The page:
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Southern Historical Society Papers, Volume 20. (ed. Reverend J. William Jones) 19 9 Browse Search
Southern Historical Society Papers, Volume 18. (ed. Reverend J. William Jones) 19 5 Browse Search
Southern Historical Society Papers, Volume 17. (ed. Reverend J. William Jones) 14 6 Browse Search
John D. Billings, The history of the Tenth Massachusetts battery of light artillery in the war of the rebellion 9 1 Browse Search
Southern Historical Society Papers, Volume 21. (ed. Reverend J. William Jones) 8 2 Browse Search
Southern Historical Society Papers, Volume 37. (ed. Reverend J. William Jones) 8 0 Browse Search
Southern Historical Society Papers, Volume 28. (ed. Reverend J. William Jones) 7 5 Browse Search
Southern Historical Society Papers, Volume 35. (ed. Reverend J. William Jones) 7 1 Browse Search
Southern Historical Society Papers, Volume 22. (ed. Reverend J. William Jones) 7 5 Browse Search
Southern Historical Society Papers, Volume 19. (ed. Reverend J. William Jones) 6 0 Browse Search
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Browsing named entities in John D. Billings, The history of the Tenth Massachusetts battery of light artillery in the war of the rebellion. You can also browse the collection for W. Gordon McCabe or search for W. Gordon McCabe in all documents.

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riginal position. Immediately the enemy drove it in, at the same time making an effort to carry the line of battle. They were promptly repulsed. An attack was then made on Hoke's line with a like result. The firing then ceased for the night. McCabe: Life and Campaigns of Gen. Robert E. Lee. Per contra. A little before dark it was evident from the commotion among the Confederates in front of the Philadelphia Brigade, and of the brigades on the right and left, that an assault was in pickets are very close to the enemy's . . . . . . . Major Wooten, 18th N. C. Infantry, met Col. Lyman and myself.—Diary of a Staff Officer. After some informalities in the asking had been adjusted, For interesting particulars on this point see McCabe's Life and Campaigns of Lee. the truce was granted the 7th, to last from 12 M. till 3 P. M. Then ensued a scene so anomalous in the prosecution of war! All the firing soon died away, the details went out from both sides to engage in the buria
the authorities of that city would be seized with such trepidation as would compel Grant to send a large part of Meade's army to protect it, and possibly would result in raising the siege of Petersburg. Life and Campaigns of IX. E. Lce, p. 544. McCabe. In accordance with this theory, about the 1st of July, he dispatched Gen. Early's corps in that direction, which resulted, as is well known, in exciting quite a commotion in the capital city, and Grant sent the Sixth Corps to meet the emergencywas instructed to take and hold a position near Chapin's Bluff, which commanded the enemy's pontoons across the river at this point. Gen. Grant must have been misinformed as to the location of these bridges. The lowest was above Drewry's Bluff.—McCabe's Life and Campaigns of Gen. Robert E. Lee. But owing to a probable misapprehension of the Lieutenant General, and to the large reinforcements sent hither by Gen. Lee, the expedition was a failure in this respect. This movement induced Gen. Lee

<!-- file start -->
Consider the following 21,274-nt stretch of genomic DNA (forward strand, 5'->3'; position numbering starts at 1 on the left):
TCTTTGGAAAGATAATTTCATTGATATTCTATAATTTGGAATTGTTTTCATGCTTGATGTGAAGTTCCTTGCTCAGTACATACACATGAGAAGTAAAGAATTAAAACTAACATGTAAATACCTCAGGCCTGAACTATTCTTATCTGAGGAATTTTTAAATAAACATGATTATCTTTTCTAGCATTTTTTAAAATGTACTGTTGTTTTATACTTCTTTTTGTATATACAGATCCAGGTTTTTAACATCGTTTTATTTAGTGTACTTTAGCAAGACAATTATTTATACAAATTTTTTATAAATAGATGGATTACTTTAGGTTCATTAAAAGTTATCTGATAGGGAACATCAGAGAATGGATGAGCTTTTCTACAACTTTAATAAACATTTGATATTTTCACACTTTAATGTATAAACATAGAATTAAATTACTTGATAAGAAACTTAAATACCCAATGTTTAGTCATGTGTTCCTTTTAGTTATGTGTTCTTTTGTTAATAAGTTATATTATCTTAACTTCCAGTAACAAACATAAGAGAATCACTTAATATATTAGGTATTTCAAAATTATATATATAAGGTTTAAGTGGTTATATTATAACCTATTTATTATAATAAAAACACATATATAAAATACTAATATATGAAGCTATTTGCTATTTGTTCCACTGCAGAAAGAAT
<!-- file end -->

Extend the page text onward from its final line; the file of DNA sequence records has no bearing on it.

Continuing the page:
ing it with heavy loss. Here fell the Rebel General William J. Pegram, the Boy Artillerist, as his Confederate associates called him. In the spring of 1861, a youth of modest demeanor, he entered the military service as a private soldier; in the spring of 1865, still a mere lad, he fell in action, Colonel of Artillery, mourned by an army. . . . . Such was William Johnson Pegram of the Third Corps, who, at the early age of twenty-two, died sword in hand at the head of his men. Capt. W. Gordon McCabe,in Army of Northern Virginia Memorial volume. The discomfited men of the Maltese Cross now fell back pell-mell upon the position held by the Second Corps on Hatcher's Run. Elated with their easy victory, the Rebels burst from the wood two hundred yards distant, eagerly following up, when Battery K, which seemed to possess the faculty of being in the right place at the right time, and the supporting infantry of Mott's (Third) Division (De Trobriand's Brigade), —both posted at the cro